Medical Malpractice


How to Lower Your Liability Premiums

With skyrocketing malpractice premiums for physicians and healthcare facilities, it's more important than ever to develop and implement aggressive plans to reduce the number of surgical errors, which in turn reduces the liability of the physicians and the facilities where they operate. Showing an insurance carrier that you have detailed processes in place to reduce errors can lower your liability premiums and slow the rise in premiums in years to come. Plans for your facility should include:

  • semiannual review of surgical identification policies and procedures;
  • mandatory adjustments made to meet and exceed Joint Commission standards;
  • root cause analysis of errors and discrepancies (any surgical case where there was a discrepancy and how this occurred with a plan to prevent it in the future);
  • ongoing assessment of such surgical site identifiers as labels and markers, with analysis of their success in preventing wrong-site surgery;
  • training and annual competencies for all staff;
  • reporting of errors related to wrong-site surgeries followed by a root cause analysis and revised policies and procedures in the prevention of future occurrences; and
  • annual review of surgical team records.

Have a protocol in place The case of a New York orthopedic physician who performed wrong-site surgery on three patients over an eight-year period (1987-95) illustrates this point. The state department of health found the physician negligent and incompetent in all three cases. In addition to negligence, the health department found that he'd provided unwanted treatments on all three patients. The facts in these cases illustrate the importance of having protocols in place to prevent medical errors.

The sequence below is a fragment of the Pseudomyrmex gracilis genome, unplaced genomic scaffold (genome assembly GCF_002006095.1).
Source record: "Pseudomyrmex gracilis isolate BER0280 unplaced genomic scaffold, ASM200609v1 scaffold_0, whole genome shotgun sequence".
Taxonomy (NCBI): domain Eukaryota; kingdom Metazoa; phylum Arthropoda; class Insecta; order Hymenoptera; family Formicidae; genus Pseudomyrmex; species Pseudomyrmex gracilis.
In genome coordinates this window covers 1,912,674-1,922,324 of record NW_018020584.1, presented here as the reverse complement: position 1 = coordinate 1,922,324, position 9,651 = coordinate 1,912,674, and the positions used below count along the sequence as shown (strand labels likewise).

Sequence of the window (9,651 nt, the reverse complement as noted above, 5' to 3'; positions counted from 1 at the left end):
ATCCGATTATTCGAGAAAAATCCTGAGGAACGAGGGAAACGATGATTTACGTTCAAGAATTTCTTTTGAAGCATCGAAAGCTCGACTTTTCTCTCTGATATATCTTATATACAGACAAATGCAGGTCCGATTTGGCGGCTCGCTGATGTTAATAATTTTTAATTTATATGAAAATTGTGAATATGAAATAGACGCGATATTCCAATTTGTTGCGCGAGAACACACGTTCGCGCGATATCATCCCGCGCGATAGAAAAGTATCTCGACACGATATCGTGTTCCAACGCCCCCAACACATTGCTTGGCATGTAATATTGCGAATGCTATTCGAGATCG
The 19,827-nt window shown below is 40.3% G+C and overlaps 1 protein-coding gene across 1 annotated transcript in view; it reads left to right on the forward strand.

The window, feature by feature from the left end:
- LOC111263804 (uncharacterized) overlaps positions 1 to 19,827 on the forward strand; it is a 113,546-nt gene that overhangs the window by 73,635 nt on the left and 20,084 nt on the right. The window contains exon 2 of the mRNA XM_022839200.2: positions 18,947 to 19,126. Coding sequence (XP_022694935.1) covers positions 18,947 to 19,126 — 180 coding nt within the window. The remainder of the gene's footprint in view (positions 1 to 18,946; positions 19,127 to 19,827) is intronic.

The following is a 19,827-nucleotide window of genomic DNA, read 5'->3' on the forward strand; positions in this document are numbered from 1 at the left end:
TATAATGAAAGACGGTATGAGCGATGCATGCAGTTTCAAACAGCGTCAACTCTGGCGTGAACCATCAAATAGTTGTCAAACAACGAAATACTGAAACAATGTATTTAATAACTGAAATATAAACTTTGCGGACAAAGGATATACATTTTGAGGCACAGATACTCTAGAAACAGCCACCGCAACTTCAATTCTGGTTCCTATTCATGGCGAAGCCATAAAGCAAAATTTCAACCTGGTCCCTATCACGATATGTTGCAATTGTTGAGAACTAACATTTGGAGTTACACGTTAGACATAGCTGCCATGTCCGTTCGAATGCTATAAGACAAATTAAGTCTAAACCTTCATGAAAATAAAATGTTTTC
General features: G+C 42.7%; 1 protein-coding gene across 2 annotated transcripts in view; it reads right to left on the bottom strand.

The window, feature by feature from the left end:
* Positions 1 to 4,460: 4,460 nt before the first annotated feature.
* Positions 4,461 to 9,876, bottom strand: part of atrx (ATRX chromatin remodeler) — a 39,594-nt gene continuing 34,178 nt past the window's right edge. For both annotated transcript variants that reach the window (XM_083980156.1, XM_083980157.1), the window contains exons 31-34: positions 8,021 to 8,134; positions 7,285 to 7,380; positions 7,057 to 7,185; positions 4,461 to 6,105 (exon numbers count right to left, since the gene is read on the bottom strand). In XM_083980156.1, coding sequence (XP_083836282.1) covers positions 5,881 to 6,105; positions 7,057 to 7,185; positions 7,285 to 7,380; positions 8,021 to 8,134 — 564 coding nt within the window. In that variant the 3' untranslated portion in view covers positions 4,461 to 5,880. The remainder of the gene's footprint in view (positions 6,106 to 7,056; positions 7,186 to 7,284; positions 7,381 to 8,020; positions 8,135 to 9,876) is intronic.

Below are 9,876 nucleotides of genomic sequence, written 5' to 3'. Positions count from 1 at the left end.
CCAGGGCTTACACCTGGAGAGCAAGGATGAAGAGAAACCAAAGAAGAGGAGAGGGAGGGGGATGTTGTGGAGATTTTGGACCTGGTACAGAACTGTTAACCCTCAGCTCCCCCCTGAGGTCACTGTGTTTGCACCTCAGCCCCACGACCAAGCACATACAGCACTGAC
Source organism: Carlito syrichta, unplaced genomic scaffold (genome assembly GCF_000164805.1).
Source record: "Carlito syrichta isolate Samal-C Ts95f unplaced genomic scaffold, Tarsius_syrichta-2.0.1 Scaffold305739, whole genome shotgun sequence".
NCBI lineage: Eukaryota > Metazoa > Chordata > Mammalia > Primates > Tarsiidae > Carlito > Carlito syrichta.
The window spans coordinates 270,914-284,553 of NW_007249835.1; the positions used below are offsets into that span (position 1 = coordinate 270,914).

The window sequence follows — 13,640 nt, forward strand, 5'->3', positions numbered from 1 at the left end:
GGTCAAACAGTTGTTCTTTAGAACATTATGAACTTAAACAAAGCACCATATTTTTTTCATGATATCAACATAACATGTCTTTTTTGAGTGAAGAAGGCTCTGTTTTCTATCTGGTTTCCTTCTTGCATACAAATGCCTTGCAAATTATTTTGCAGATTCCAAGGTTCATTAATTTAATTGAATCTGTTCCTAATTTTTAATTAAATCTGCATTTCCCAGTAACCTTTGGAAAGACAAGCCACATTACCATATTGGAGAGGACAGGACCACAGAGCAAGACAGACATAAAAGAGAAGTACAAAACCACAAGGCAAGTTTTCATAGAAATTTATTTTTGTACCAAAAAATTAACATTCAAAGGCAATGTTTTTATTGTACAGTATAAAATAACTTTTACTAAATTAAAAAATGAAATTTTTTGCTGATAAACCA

In the first case, a female patient presented to an emergency department, where the emergency room physician diagnosed a fracture of the right hip. The original X-rays were marked with a sticker and the films indicated a right hip fracture. However, the orthopedic physician believed that the films were inconclusive. After speaking with the patient's husband and sister, the physician said that the fracture was in her left hip, not her right. He proceeded with surgery on the patient's left hip, without follow-up X-rays to confirm which hip actually needed surgery.

Five years later, the same orthopedic physician didn't follow acceptable practice and didn't confirm the correct site of a scheduled arthroscopic procedure. The patient was scheduled to have left knee surgery, but the nurse prepped the wrong knee. Before surgery, the physician didn't review his office notes, the patient's chart or the MRI films, which were available in the operating room. The surgeon operated without verifying which was the correct knee. He even corrected damage in the right knee, even though it was the wrong knee.

In the third case, the physician treated a patient admitted to the emergency room after a fall. The X-rays confirmed a fractured right hip. However, when the physician examined the patient, the patient said that he couldn't lift his left leg. The physician didn't examine the patient's hips. Because the patient was confused, his son consented for surgery of the right hip. Yet the physician didn't review the consent. In addition, the physician said he believed that the X-rays were mislabeled and that the patient had a left hip fracture. Based on this belief, he began to operate on the left hip.

Outcome of the case The health department brought 11 counts of professional misconduct against the orthopedic surgeon. A hearing committee from the state's board of professional conduct unanimously found:

  • negligence on the part of the physician on more than one occasion;
  • gross negligence in all three wrong-site surgery cases;
  • incompetence on more than one occasion;
  • gross incompetence in all three cases;
  • unwarranted treatment in all three cases; and